Napa County maintains that small growers could avoid the pain of not being able to conduct tastings if they just applied to be wineries. Doing so would enable them to participate in direct-to-consumer activities, such as tastings. But this suggestion is no surprise: Wineries and the permits to build them are big business for Napa County. Obtaining a winery permit alone can cost between $200,000-$500,000 and take as long as five years. Even if one has the time and resources to obtain a permit—which few do—there is no certainty that the County will approve the building of the proposed winery itself. Constructing these facilities can cost as much as $5 million dollars. 

For these small farms, building a winery is illogical from both a business and environmental standpoint. Wolf explains, “It doesn’t make sense that you would force me to rip out part of my vineyard to put in a septic system. To utilize more water resources. To utilize more energy resources. To pave over vineyards and make more run off into our creeks and streams.” 

Elkhorn Peak Cellars Estate vineyards

Indeed, vineyard land in this part of the country is precious. The WDO states, “Napa County is one of the smallest counties in California and within the county areas suitable for quality vineyards are limited and irreplaceable. Any project that directly or indirectly results in the removal of existing or potential vineyard land from use depletes the inventory of such land forever.” 

Asking small farms to tear out vines to build winery facilities they do not want or need would appear contrary to the spirit of the ordinance. However, Napa County has yet to propose a solution for these small farms, many of which may wither on the vine for lack of access to consumers. Indeed, Save the Family Farms estimates that more than 200 such farms have either gone out of business or been sold to investors in the last decade. 

In an effort to encourage responsible use, the group has suggested restrictions for the limited-tasting permit they are proposing. For example, all grapes would need to be 75% estate-grown, and all juice would need to be 100% from Napa Valley. Current regulations allow grandfathered wineries to use, “as little as 60% juice from Napa Valley,” Wolf says. Additionally, Save the Family Farms envisions that the permit would be available only to owner-occupied properties with responsible environmental practices in place.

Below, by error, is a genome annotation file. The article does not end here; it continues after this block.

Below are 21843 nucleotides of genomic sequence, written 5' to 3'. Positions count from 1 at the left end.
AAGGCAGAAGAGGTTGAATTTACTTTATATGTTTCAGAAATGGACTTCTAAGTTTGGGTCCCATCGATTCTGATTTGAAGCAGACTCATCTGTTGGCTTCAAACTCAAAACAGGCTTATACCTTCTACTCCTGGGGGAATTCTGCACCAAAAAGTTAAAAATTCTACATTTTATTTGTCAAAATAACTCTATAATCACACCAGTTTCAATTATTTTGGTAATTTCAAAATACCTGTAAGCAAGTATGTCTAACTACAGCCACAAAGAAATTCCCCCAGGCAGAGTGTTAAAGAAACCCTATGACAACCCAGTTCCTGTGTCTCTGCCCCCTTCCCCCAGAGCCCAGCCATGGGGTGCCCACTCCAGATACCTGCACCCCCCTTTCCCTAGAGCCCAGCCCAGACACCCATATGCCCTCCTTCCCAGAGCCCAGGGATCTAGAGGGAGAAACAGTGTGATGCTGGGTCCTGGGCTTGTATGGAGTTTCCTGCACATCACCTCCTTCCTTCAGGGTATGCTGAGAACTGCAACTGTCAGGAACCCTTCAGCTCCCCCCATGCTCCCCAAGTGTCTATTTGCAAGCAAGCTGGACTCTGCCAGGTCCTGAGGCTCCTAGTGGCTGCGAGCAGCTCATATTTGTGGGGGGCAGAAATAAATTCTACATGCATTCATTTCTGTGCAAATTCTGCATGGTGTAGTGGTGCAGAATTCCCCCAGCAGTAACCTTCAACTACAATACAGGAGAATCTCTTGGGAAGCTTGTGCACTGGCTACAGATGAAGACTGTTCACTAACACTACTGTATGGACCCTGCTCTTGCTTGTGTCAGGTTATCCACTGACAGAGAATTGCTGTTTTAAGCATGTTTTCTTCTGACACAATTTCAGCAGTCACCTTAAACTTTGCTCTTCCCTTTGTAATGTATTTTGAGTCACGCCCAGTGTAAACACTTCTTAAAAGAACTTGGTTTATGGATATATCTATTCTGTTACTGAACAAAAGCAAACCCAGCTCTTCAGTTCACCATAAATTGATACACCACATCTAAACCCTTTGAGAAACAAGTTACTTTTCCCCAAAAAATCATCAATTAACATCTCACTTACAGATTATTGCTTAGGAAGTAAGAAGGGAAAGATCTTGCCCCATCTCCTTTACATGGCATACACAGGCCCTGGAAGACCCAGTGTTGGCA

The pathway for such a permit’s creation is unclear. Save the Family Farms maintains that a majority of the Napa County Board of Supervisors (three of the five representatives) would need to vote in order for the county’s Planning Director to start drafting the provision. Molly Rattigan, Deputy County Executive Officer for Napa County, indicated that the process is likely more complicated and may require a vote by the public due to Napa Valley Agricultural Preserve regulations, which extend through 2058.

Morrison further explained the County’s position, “Two voter initiatives (Measures J and P), the County’s General Plan, and over 30 years of land-use policy in the WDO all prohibit allowing wine tasting without a winery and on-site production….Staff has met with representatives of Save the Family Farms for more than a year to discuss regulatory options and will continue to do so.”

In an effort to move the process forward, Save the Family Farms has started a petition to draw attention to its cause and is collecting donations to fund the infrastructure of its campaign. The group hopes to raise awareness of this issue nationally and recruit support for the permit in the five districts of Napa County.

Rutchick and her father, Ken Nerlove, in the cellar

Rutchick expressed concern about how her family farm and others like it will survive without a limited-tasting permit. “What do you do when your father has spent his lifetime building this business? My parents depend on this business. I depend on this business. We’re just asking for a reasonable path to compliance.”

Ken Nerlove,  1987

Many farmers worry about the changing landscape of the Napa Valley as these smaller farms, once a mainstay of the Napa experience, struggle to gain access to visitors. “I really worry about the legacy of Napa Valley. So many of our friends, their family legacy, it’s gone because the leaders of Napa Valley have not done anything to protect them,” Rutchick says. “Big businesses—they don’t have hearts. They’re entities charged by their bottom line…Those aren’t the roots of Napa Valley.”